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RE: Let's discuss about unicode compositions for filenames!

From: Bert Huijben <bert_at_qqmail.nl>
Date: Mon, 30 Jan 2012 17:47:53 -0800

> -----Original Message-----
> From: Branko Čibej [mailto:brane_at_xbc.nu]
> Sent: maandag 30 januari 2012 16:11
> To: dev_at_subversion.apache.org
> Subject: Re: Let's discuss about unicode compositions for filenames!
> On 31.01.2012 00:14, Peter Samuelson wrote:
> > [Stefan Sperling]
> >> It is indeed harder because we are passing paths verbatim to sqlite.
> >> I doubt having more than one form of a given path in wc.db is fun...
> > That's the implementation I would like to see, to be honest. Start
> > with the observation that we can treat Mac OS X NFD paths as a client
> > character encoding. Now observe that it is lossy. But ... almost all
> > non-Unicode client charsets are equally lossy, for exactly the same
> > reason!
> >
> > This suggests maintaining a mapping table in wc.db between server paths
> > (UTF-8, unspecified NF) and wc paths (local charset, which is
> > occasionally UTF-8 with NFD).
> >
> > This mapping table would be maintained any time we write to the wc.
> > It would be consulted any time we search for files in the wc.
> >
> > It's not really extra work - we have to do those UTF-8 <-> local
> > charset conversions all the time anyway. This would in fact cache
> > those conversions.
> >
> > The implementation on OS X might be a bit hairy, if there isn't an easy
> > way to retrieve the real pathname of the file you just created.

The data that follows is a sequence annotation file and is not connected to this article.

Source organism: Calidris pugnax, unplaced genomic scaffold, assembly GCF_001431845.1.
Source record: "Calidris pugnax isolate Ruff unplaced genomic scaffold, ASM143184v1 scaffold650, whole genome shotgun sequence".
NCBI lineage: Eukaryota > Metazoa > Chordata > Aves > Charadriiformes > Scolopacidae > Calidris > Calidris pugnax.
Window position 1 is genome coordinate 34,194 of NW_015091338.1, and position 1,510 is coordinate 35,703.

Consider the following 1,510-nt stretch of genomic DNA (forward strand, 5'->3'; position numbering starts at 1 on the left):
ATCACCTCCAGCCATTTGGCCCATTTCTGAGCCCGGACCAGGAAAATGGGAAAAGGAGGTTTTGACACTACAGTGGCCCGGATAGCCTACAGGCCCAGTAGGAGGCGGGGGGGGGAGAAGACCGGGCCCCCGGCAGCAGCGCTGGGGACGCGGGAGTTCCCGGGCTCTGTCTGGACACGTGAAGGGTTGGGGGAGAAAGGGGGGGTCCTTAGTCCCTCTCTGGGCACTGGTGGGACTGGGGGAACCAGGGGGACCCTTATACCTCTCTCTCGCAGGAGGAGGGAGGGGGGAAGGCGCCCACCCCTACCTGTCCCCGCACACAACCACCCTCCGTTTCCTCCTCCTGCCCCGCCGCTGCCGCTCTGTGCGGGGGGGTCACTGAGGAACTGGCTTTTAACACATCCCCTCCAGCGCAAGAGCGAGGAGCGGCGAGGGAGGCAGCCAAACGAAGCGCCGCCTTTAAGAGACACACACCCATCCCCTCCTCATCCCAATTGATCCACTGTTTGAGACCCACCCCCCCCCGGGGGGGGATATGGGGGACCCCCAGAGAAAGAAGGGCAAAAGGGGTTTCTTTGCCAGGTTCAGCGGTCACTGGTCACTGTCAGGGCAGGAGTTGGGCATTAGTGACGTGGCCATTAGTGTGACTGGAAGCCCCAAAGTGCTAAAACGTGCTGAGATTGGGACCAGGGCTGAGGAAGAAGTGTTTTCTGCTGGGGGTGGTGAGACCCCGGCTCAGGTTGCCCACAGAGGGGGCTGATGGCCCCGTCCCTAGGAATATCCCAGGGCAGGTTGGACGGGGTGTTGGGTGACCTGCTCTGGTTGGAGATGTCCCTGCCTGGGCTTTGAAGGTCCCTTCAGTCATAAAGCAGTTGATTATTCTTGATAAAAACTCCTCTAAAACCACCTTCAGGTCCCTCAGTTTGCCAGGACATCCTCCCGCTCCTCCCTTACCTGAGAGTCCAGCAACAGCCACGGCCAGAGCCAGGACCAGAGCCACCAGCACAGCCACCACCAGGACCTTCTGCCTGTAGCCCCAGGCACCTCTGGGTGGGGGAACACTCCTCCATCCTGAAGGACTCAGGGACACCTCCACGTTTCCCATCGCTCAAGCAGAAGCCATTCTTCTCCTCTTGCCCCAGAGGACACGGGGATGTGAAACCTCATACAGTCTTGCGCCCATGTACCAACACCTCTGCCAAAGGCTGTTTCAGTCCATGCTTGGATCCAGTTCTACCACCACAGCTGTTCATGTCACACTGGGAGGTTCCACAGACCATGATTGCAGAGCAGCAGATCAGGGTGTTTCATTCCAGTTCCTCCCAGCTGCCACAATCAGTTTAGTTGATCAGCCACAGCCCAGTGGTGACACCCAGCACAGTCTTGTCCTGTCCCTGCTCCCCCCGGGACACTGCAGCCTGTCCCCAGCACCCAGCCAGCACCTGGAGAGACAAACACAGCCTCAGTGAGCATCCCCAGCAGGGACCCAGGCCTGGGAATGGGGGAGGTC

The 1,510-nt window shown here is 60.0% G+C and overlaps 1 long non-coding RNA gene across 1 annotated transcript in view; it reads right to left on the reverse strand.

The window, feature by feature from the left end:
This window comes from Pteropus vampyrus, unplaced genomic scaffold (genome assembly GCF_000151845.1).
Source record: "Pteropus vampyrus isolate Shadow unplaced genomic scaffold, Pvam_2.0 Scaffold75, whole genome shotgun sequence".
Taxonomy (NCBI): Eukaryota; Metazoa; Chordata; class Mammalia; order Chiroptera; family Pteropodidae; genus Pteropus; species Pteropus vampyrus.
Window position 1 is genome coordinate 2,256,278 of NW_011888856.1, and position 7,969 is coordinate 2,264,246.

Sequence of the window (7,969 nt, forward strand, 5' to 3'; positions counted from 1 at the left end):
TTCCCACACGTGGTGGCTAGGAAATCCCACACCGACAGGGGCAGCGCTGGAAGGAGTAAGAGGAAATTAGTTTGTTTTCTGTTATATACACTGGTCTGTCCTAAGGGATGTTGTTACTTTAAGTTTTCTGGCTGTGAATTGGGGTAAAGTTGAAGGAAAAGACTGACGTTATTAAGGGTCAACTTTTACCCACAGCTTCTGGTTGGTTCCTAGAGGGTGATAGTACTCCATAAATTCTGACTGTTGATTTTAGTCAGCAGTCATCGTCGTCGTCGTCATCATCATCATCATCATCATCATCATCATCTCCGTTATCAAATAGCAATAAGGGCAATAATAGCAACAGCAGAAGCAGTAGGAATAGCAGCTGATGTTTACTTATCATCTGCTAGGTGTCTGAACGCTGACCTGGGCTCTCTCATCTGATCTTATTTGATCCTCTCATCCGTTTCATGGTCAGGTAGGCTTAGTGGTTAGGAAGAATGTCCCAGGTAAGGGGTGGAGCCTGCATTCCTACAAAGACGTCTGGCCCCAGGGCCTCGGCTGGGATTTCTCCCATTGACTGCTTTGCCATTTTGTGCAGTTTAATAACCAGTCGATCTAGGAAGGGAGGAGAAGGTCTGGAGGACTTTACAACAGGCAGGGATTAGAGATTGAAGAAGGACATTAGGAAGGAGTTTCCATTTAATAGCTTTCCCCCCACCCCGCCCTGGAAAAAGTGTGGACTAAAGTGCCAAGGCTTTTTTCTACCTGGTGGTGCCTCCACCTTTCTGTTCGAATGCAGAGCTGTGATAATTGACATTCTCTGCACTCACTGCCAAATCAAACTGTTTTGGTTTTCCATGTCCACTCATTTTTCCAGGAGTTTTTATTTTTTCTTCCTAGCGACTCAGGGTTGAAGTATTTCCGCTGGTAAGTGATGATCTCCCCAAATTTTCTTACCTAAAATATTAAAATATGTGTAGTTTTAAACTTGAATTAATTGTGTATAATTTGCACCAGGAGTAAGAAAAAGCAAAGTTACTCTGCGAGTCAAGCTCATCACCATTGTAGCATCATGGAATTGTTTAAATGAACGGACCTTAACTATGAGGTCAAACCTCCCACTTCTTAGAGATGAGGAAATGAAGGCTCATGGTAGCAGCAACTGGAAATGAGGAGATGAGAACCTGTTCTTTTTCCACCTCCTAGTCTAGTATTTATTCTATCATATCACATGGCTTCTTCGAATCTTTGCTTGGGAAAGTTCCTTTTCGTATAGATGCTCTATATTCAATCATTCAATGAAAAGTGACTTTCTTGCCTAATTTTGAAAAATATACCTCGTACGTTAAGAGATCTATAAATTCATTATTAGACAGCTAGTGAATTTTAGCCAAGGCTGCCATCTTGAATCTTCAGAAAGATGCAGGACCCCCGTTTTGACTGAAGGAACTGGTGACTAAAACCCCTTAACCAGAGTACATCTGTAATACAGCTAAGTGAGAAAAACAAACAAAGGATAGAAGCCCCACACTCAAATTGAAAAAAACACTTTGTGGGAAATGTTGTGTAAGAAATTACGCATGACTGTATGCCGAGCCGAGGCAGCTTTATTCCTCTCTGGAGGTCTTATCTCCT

> > Anywhere else, we just store the pathname we just calcuated.
> >
> Afaik the OSX API normalizes everything to NFD automagically. So at
> least on that platform there's no chance of having more than one form
> for the same filename at the same time. Likewise on Windows, which
> normalizes to NFC.
> I don't see what you mean by "lossy" though. NFD and NFC can represent
> exactly the same set of characters, it's just that the representations
> of some of them are different. Thus, this does not preclude normalizing
> the paths in wc.db, and that's even easily automated. If such a
> conversion finds a name collision ... the user is in serious trouble
> already. :)
> It's more likely to find such a collision on Unix than either Mac OS or
> Windows (both of which normalize on the FS API level). But this case is
> probably so rare that I wouldn't worry about it.

Last time we discussed this in depth (a few years ago), Windows didn't perform the normalization you describe here.
Was this added later? (Any documentation pointers?)

I think the keyboard/editor support performs some normalization so users are unlikely to create the sequences not-normalized, but our old documents say that it just stores whatever it gets passed.
(Probably for the same reason as Subversion does it: compatibility with the time where we didn't know about these problems)

> -- Brane
Received on 2012-01-31 02:48:33 CET

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